Most people have heard of Great American Beer Fest (GABF).

Is there a Great American Whiskey Fest? Or something along that line?

A:

Not that I'm aware of. Then again, there's not much on the planet like GABF. One of these years I have to go back to that...assuming I ever have a day off in the next five years!

I will be doing a smaller and more regional affair at the end of this month, Buffalo Whiskey Fest. 75 distillers will be presenting. Since it's my second home, it seems like a good time to poke my head away from the stills!


Q:

There is a Craft Brewing and Distilling Festival in Watkins Glen every year. It is amazing. I'd love to see you there this year.

A:

I'll look it up!


Q:

Being a Utican, can I get some free samples?

A:

Stop on by during the weekday! I'll show you around and pour you many a sample!


Q:

Hi! I have a couple of questions:

  1. Some ryes, like Sazerac Rye, have minimal spiciness, while some bourbons with fairly low rye bills, like Wild Turkey, can have a pronounced rye profile. Someone on another sub commented that it has to do with how the rye is treated, like if the sugars are fully boiled. Have you experimented with extracting sugars at different temps?

  2. Do you use full size barrels for aging?

A:

It's funny. I've worked with so many materials in distillation. I've distilled from Maple syrup, honey, wheat, corn, apples, wines, etc. I've never worked with rye. No idea why not. I love rye whiskey. So, I guess I don't feel qualified to give a good answer on that.

As for barrels, we use a variety. It allows us to aggressively age in smaller barrels, while the majority age in big barrels. The art of blending is to find a way to make our product consistent, while still continually improving. I appointed a "cellar master" at the company, so that I can have a flavor profile for every barrel we have at the ready. When a big barrel is ready for harvesting, I have some options to play with the flavor profile.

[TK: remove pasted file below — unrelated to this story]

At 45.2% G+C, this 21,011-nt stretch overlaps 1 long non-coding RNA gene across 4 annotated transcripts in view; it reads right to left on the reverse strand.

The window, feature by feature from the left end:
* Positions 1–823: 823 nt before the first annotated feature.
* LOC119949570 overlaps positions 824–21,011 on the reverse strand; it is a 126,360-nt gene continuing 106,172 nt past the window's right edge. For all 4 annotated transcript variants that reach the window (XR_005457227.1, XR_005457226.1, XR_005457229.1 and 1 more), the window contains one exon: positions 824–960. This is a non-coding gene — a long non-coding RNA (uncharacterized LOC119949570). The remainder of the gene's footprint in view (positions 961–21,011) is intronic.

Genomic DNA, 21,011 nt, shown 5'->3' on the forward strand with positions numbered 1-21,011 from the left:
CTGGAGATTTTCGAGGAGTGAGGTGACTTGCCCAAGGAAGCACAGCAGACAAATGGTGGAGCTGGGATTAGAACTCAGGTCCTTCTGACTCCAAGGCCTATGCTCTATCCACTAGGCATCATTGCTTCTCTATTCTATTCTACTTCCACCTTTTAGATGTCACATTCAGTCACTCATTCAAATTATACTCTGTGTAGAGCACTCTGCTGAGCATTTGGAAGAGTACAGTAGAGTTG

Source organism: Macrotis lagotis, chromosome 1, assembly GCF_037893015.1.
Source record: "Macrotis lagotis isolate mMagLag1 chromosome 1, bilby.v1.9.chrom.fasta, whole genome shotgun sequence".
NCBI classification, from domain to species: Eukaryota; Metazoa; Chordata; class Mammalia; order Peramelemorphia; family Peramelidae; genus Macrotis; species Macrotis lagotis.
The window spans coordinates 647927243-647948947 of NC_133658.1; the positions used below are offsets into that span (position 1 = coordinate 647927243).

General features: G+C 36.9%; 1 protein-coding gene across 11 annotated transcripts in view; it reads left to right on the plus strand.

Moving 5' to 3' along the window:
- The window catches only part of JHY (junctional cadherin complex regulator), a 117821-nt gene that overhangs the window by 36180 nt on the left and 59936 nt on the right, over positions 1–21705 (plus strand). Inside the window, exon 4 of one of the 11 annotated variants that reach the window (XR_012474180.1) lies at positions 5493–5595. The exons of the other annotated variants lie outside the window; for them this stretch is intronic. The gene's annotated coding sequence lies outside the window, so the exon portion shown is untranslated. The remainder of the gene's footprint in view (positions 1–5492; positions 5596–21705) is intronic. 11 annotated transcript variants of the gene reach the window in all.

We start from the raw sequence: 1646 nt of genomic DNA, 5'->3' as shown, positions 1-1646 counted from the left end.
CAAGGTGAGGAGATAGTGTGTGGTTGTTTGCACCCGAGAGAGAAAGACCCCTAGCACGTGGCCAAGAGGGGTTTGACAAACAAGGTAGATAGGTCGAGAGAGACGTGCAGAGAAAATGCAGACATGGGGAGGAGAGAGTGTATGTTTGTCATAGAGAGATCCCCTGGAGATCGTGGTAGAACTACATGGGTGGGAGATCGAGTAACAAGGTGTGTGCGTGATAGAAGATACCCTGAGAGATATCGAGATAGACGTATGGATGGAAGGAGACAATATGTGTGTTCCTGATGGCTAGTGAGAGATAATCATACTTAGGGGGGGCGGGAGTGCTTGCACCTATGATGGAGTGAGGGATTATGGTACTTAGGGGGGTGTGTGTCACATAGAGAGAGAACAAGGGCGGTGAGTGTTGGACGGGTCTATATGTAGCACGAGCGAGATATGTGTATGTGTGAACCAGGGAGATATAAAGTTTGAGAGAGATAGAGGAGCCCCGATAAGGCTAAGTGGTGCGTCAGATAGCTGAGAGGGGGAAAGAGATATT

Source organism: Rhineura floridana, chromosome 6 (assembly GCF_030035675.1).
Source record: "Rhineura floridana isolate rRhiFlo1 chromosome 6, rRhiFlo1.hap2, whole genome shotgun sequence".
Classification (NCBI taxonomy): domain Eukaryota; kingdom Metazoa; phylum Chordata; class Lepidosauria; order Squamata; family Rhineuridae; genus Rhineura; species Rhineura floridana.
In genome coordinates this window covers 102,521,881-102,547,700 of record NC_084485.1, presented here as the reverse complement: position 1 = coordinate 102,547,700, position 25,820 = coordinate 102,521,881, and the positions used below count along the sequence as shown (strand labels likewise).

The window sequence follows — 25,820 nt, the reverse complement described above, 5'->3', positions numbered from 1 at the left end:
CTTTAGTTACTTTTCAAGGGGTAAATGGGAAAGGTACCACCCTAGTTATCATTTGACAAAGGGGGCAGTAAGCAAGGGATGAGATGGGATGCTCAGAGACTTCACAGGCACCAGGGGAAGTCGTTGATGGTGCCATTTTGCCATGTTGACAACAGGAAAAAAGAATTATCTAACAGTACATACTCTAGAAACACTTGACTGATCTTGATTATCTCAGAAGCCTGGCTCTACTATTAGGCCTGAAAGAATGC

Tasting booze for a living. It's a tough job, but somebody has to do it!


Q:

Does your distillery have a cat? It's traditional, pls post picture of said cat.

A:

We have two! Their names are Gin and Tonic!

Here's a picture of Tonic. Gin is somewhere around here.


Q:

Hi! So my little brother is now at the head of a small craft distillery here in Wisconsin. He's only 26, just wound up in the right place at the right time and busted his ass earning it, I'm incredibly proud of him. What advice would you have for him as he works to advance his career?

A:

Wow! I would have been terrible t this when I was 26! Good for him!

Never cut corners. Be the first to show up, and the last to leave. Stand your ground, and be willing to say "no" to the owners. Never sacrifice quality.

Oh, and make sure you drink for pleasure after your shift! It's an industrial job, and there are many ways to get hurt if you're drunk!


Q:

Hey Bob, i run the spirits dept of a small shop on LI with my coworker. Would love to taste your products and maybe get them on our shelves, are you self distributing or going through someone?

A:

We have distributors, but we can also self distribute. Shoot me an email at [email protected] and I'll pass it along to our sales guy!


Q:

What's the best cheap whiskey? Anything good at rotgut prices?

A: